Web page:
A characteristic mark or indicative trait
“Indifference to what others think is ... the badge of the aristocrat” (Elspeth Huxley).
Fur made from lambskin dressed with the wool outside, formerly used to trim academic robes.
A distinctive mark, token, sign, emblem or cognizance, worn on one's clothing, as an insignia of some rank, or of the membership of an organization.
The badge of a society; the badge of a policeman
A small nameplate, identifying the wearer, and often giving additional information.
(intransitive) To move; to be shifted from a fixed position.
I’ve been pushing this rock as hard as I can, but it won’t budge an inch.
A card, sometimes with a barcode or magnetic strip, granting access to a certain area.
(transitive) To move; to shift from a fixed position.
I’ve been pushing this rock as hard as I can, but I can’t budge it.
Something characteristic; a mark; a token.
To yield in one’s opinions or beliefs.
The Minister for Finance refused to budge on the new economic rules.
A brand on the hand of a thief, etc.
To cut or butt (in line); to join the front or middle rather than the back of a queue.
Hey, no budging! Don't budge in line!
(nautical) A carved ornament on the stern of a vessel, containing a window or the representation of one.
To try to improve the spot of a decision on a sports field.
(heraldry) A distinctive mark worn by servants, retainers, and followers of royalty or nobility, who, being beneath the rank of gentlemen, have no right to armorial bearings.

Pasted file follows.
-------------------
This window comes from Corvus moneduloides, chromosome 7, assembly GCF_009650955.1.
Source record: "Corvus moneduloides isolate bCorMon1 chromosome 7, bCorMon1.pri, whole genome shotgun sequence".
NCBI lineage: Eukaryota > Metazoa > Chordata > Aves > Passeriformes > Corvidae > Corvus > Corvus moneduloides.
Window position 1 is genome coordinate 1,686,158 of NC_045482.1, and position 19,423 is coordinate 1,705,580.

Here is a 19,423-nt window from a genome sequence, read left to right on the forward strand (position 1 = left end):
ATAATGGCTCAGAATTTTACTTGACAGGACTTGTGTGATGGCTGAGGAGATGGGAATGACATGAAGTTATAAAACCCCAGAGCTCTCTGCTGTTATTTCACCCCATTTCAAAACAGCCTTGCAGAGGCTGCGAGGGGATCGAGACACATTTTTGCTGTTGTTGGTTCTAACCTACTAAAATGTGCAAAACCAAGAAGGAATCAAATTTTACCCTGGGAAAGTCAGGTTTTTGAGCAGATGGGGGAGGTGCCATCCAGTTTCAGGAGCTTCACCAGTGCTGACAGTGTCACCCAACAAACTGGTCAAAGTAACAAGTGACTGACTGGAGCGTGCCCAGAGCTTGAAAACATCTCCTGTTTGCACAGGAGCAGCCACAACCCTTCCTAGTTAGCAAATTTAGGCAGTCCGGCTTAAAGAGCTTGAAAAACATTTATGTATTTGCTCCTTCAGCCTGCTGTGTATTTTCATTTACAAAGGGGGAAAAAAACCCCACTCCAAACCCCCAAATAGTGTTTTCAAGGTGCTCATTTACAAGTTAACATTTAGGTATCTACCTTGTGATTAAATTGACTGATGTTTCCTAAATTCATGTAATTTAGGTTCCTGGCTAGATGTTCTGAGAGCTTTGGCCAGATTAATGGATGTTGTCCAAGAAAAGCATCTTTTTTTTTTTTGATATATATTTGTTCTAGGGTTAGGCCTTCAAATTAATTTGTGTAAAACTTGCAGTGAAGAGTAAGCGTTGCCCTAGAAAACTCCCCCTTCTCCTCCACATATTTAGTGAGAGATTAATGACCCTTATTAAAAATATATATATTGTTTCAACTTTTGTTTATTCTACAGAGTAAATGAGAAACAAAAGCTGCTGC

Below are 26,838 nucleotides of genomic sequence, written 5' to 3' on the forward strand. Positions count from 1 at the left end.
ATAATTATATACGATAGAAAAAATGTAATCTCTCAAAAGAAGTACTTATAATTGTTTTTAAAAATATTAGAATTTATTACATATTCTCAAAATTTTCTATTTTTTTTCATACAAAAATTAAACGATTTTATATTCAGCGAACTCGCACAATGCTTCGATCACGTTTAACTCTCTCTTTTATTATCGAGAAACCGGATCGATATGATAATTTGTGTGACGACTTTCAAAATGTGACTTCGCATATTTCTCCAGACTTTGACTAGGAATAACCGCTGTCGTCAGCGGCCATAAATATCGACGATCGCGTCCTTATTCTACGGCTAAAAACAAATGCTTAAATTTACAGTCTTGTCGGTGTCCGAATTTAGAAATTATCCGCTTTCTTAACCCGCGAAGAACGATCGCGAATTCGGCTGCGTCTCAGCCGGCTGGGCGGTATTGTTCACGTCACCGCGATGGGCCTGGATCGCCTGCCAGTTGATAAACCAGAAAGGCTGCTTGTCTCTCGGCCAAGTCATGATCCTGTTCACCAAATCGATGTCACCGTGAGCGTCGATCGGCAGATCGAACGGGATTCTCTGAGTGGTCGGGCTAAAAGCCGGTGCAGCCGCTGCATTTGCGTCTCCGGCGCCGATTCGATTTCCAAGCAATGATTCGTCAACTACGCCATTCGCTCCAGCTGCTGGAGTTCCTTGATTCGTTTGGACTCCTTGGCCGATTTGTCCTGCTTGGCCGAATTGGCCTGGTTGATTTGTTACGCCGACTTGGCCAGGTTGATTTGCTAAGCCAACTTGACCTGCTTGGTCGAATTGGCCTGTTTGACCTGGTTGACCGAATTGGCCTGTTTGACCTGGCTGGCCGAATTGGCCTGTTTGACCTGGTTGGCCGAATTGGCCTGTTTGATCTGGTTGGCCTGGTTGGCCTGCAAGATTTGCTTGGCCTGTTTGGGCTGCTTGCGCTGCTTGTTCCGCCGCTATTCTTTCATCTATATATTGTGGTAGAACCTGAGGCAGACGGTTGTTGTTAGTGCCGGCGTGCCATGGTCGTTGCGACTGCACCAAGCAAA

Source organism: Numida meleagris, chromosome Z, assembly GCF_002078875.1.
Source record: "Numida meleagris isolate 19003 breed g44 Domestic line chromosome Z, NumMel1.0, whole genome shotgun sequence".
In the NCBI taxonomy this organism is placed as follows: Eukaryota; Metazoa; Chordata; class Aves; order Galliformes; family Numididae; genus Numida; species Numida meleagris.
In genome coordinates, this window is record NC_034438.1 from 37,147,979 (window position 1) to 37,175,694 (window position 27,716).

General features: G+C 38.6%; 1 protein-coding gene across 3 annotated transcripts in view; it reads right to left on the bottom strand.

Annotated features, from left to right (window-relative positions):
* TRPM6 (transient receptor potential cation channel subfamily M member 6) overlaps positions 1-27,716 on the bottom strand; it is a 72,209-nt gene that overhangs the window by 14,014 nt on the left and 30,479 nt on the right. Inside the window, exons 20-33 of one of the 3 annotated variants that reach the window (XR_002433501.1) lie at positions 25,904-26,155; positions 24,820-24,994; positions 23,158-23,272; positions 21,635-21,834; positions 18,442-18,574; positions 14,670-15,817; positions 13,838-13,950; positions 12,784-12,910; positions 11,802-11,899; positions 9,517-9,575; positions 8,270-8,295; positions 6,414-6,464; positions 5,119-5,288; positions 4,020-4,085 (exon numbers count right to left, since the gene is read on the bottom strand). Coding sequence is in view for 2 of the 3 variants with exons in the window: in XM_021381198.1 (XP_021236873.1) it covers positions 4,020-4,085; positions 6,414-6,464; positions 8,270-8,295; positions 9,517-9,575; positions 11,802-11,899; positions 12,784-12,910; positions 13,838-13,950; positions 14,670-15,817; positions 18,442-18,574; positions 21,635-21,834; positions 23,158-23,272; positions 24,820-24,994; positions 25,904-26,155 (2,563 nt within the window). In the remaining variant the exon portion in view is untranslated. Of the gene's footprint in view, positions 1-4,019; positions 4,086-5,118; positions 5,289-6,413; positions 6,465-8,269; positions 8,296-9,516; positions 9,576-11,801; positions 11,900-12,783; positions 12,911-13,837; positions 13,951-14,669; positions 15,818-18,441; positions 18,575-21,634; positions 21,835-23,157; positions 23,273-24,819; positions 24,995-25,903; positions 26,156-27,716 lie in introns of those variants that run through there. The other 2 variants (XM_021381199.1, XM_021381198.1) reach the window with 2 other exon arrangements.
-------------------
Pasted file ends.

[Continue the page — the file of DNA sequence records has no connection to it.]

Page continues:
A kind of fur prepared from lambskin dressed with the wool on, formerly used as an edging and ornament, especially on scholastic habits.
(GUI) A small overlay on an icon that shows additional information about that item, such as the number of new alerts or messages.
(obsolete) austere or stiff, like scholastics
An icon or emblem awarded to a user for some achievement.
When you have checked in to the site from ten different cities, you unlock the Traveller badge.
To move off; to stir; to walk away.
I'll not budge an inch, boy.
The mouse ne'er shunned the cat as they did budgeFrom rascals worse than they.
(slang) A police officer.
That's why every badge back home wanted to nail him.
Brisk; stirring; jocund.
(transitive) To mark or distinguish with a badge.
The television was badged as 'GE', but wasn't made by them.
Lined with budge; hence, scholastic.
(transitive) To show a badge to.
He calmed down a lot when the policeman badged him.
Austere or stiff, like scholastics.
Those budge doctors of the stoic fur.
(ambitransitive) To enter a restricted area by showing one's badge.
A kind of fur prepared from lambskin dressed with the wool on; - used formerly as an edging and ornament, esp. of scholastic habits.
A distinctive mark, token, sign, or cognizance, worn on the person; as, the badge of a society; the badge of a policeman.
United States tennis player who in 1938 was the first to win the Australian and French and English and United States singles championship in the same year (1915-2000)
Something characteristic; a mark; a token.
Sweet mercy is nobility's true badge.
Move very slightly;
He shifted in his seat
A carved ornament on the stern of a vessel, containing a window or the representation of one.